Surgeons Advise More Pancreas Transplants to Treat Diabetes

Miriam E. Tucker

November 15, 2022

Pancreas transplantation should be considered more often for people with diabetes who meet eligibility criteria, a group of transplant surgeons argues in a new mini-review.

By providing complete beta-cell replacement, pancreas transplantation "frees the patient with diabetes from the need to monitor serum glucose and administer exogenous insulin," write Jonathan A. Fridell, MD, professor of surgery and director of pancreas transplantation at the Indiana University School of Medicine, and colleagues, in their mini-review published online November 15 in the Journal of Clinical Endocrinology & Metabolism.

Fridell and colleagues also point out that pancreas transplantation is "the single most effective method of achieving sustained euglycemia while preventing hypoglycemia and ketoacidosis, normalizing A1c levels, and optimizing time in range."

At the same time, "the that it entails a major surgical procedure and requisite long-term immunosuppression," and thus, is most often reserved for people already committed to immunosuppression, most commonly for kidney transplantation.

However, pancreas transplant alone may be appropriate for individuals who have extreme glycemic lability due to hypoglycemic unawareness, recurrent ketoacidosis, or progressive nonrenal complications, say Fridell and colleagues.

Thus, they argue, "Pancreas transplantation should be featured more prominently in the management algorithms for patients with insulin-requiring diabetes who are failing exogenous insulin therapy or experiencing progressive diabetic complications regardless of diabetes type. Furthermore, all patients with diabetes and chronic kidney disease should undergo consideration for [simultaneous pancreas and kidney] transplantation independent of geography or location."

Procedure Has Been Declining but TransplantWait Lists Are Long

In their mini-review, entitled, "Pancreas transplantation: Current challenges, considerations, and controversies," Fridell and coauthors point out that pancreas transplants have been declining despite "steadily improving outcomes in each successive era coupled with expansion of recipient selection criteria to include [insulin-requiring] patients with type 2 diabetes."

In 2021, approximately 920 pancreas transplants were performed in the United States, including 818 simultaneous pancreas-kidney (SPK) transplants, 50 pancreases after kidney (PAK) transplants, and 49 pancreas transplants alone (PTA).

That overall number of pancreas transplants represents a large decline from the nearly 1500 performed in 2004, a drop they attribute to a lack of primary referral source and general acceptance by the diabetes care community, absence of consensus criteria, and "access, education, and resource issues within the transplant community."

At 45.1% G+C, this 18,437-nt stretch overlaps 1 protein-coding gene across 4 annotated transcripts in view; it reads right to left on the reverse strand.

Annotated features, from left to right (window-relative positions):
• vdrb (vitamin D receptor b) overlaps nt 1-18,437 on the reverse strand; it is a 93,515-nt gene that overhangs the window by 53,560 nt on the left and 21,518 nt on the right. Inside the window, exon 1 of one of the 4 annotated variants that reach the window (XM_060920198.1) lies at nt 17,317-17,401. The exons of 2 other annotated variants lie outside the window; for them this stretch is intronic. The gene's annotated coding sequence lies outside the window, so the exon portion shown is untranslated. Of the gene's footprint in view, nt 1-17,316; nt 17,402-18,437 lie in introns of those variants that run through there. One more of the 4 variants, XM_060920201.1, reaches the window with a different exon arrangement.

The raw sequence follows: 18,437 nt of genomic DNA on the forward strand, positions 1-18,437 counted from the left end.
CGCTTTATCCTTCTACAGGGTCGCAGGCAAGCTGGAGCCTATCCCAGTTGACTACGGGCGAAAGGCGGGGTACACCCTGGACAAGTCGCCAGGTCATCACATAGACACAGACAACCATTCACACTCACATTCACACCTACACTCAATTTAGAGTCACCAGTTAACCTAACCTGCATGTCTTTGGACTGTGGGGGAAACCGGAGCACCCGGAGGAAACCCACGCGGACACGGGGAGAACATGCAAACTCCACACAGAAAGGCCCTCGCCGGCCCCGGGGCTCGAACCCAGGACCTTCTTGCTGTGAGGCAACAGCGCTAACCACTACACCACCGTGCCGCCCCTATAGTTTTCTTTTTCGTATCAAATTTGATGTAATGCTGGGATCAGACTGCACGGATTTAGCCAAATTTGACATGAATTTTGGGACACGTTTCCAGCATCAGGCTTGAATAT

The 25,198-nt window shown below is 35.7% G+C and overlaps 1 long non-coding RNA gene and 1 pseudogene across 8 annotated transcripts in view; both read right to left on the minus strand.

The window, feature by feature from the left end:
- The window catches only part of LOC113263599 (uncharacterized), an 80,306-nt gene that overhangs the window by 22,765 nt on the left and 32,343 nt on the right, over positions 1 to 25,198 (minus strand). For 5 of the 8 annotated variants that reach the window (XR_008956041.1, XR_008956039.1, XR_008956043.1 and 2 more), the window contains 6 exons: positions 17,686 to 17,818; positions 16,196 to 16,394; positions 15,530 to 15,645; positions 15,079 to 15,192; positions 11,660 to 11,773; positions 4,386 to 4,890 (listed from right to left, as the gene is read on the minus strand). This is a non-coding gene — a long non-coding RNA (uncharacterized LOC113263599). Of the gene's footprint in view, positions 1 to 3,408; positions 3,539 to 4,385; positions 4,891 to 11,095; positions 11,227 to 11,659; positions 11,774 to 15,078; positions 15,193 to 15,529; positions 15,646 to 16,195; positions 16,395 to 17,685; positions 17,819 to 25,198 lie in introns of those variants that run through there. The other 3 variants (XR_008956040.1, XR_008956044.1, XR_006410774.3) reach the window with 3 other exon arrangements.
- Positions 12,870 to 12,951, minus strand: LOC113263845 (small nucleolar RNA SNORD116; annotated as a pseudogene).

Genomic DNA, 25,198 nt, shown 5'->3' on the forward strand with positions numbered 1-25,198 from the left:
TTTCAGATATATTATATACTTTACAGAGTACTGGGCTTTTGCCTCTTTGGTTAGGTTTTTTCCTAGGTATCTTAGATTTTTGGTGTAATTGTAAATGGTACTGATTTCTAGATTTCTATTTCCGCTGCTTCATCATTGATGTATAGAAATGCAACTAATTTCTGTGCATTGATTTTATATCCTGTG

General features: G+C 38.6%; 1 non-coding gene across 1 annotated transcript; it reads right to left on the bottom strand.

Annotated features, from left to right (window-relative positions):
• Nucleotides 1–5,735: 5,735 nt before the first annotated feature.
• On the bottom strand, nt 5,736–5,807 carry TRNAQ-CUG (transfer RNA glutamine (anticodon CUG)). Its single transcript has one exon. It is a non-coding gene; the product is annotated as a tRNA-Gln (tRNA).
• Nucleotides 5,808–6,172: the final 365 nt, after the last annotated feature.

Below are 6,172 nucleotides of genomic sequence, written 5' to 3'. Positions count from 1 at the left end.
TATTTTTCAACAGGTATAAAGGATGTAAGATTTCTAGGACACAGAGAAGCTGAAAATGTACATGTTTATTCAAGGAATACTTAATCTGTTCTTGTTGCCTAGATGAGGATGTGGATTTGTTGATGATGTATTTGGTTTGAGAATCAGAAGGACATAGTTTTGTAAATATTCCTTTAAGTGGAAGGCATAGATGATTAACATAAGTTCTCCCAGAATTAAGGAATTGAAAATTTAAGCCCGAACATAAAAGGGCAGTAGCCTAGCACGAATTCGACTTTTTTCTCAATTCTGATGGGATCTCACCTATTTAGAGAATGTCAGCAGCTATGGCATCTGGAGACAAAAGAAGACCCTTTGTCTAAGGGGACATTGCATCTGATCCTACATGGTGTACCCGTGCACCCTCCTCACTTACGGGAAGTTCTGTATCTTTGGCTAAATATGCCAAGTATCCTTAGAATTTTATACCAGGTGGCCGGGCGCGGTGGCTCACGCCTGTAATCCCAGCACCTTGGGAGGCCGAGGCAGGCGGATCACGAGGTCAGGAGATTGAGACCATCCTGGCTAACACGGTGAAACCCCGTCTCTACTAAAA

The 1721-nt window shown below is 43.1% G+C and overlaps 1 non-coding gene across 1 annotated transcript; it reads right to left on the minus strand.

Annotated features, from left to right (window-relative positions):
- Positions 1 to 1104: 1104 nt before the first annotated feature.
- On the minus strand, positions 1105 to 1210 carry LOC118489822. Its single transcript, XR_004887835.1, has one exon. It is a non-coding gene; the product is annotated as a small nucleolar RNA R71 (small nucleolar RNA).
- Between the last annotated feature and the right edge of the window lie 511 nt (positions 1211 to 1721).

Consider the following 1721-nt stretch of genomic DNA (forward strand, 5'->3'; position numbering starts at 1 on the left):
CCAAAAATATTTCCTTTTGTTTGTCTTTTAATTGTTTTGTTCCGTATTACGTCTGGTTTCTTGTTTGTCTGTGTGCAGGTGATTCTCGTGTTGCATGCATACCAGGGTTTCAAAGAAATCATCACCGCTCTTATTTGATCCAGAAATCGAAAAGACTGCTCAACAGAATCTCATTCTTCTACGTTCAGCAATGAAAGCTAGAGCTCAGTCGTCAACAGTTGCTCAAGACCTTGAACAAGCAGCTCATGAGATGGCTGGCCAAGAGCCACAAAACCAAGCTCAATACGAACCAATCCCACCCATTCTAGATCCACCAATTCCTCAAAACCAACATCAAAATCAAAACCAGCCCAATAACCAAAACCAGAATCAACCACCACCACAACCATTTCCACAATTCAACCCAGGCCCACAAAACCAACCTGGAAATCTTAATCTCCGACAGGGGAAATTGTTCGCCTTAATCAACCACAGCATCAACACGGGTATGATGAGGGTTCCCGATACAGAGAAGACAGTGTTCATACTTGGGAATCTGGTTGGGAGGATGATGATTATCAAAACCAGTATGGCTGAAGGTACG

Asked to comment, endocrinologist M. Sue Kirkman, MD, professor of medicine at the University of North Carolina, Chapel Hill, points out that an algorithm on when to consider pancreas transplantation is included in a statement on type 1 diabetes treatment in adults by the American Diabetes Association (ADA) and European Association for the Study of Diabetes (EASD) published in 2021.

The ADA/EASD criteria there are similar to those that Fridell and colleagues suggest in their review, such as "failure" of medical therapy and recurrent severe hypoglycemia.

However, noted Kirkman, who is a co-author of the ADA/EASD statement: "Waiting lists for pancreas transplants are already several years long, yet the authors suggest that more people should be referred for transplants. It is unclear how healthcare systems and transplant systems would handle an increase in the number of people on the waiting lists with presumably ongoing limitations on the number of donor organs."

"Diabetes care providers should learn more about the benefits and risks of pancreas transplantation so that people with diabetes can be informed about all options for therapy," she continued.

Conversely, "the transplant community may also need to learn more about the rapidly changing landscape in nonsurgical treatments of diabetes," she urged.

For type 1 diabetes, "we know that rates of end-stage complications continue to fall and the differential in life expectancy between those with and without diabetes continues to narrow. But too many people still do not have access to optimal therapy."

"One philosophical question would be: Where do we put resources — into markedly expanding access to optimal medical and technological management, or into referring more people for pancreas transplantation?"

The authors and Kirkman have reported no relevant financial relationships.

J Clin Endocrinol Metab. Published online November 15, 2022. Abstract

Miriam E. Tucker is a freelance journalist based in the Washington, DC, area. She is a regular contributor to Medscape, with other work appearing in The Washington Post, NPR's Shots blog, and Diabetes Forecast magazine. She is on Twitter: @MiriamETucker.

For more diabetes and endocrinology news, follow us on Twitter and Facebook.


Comments on Medscape are moderated and should be professional in tone and on topic. You must declare any conflicts of interest related to your comments and responses. Please see our Commenting Guide for further information. We reserve the right to remove posts at our sole discretion.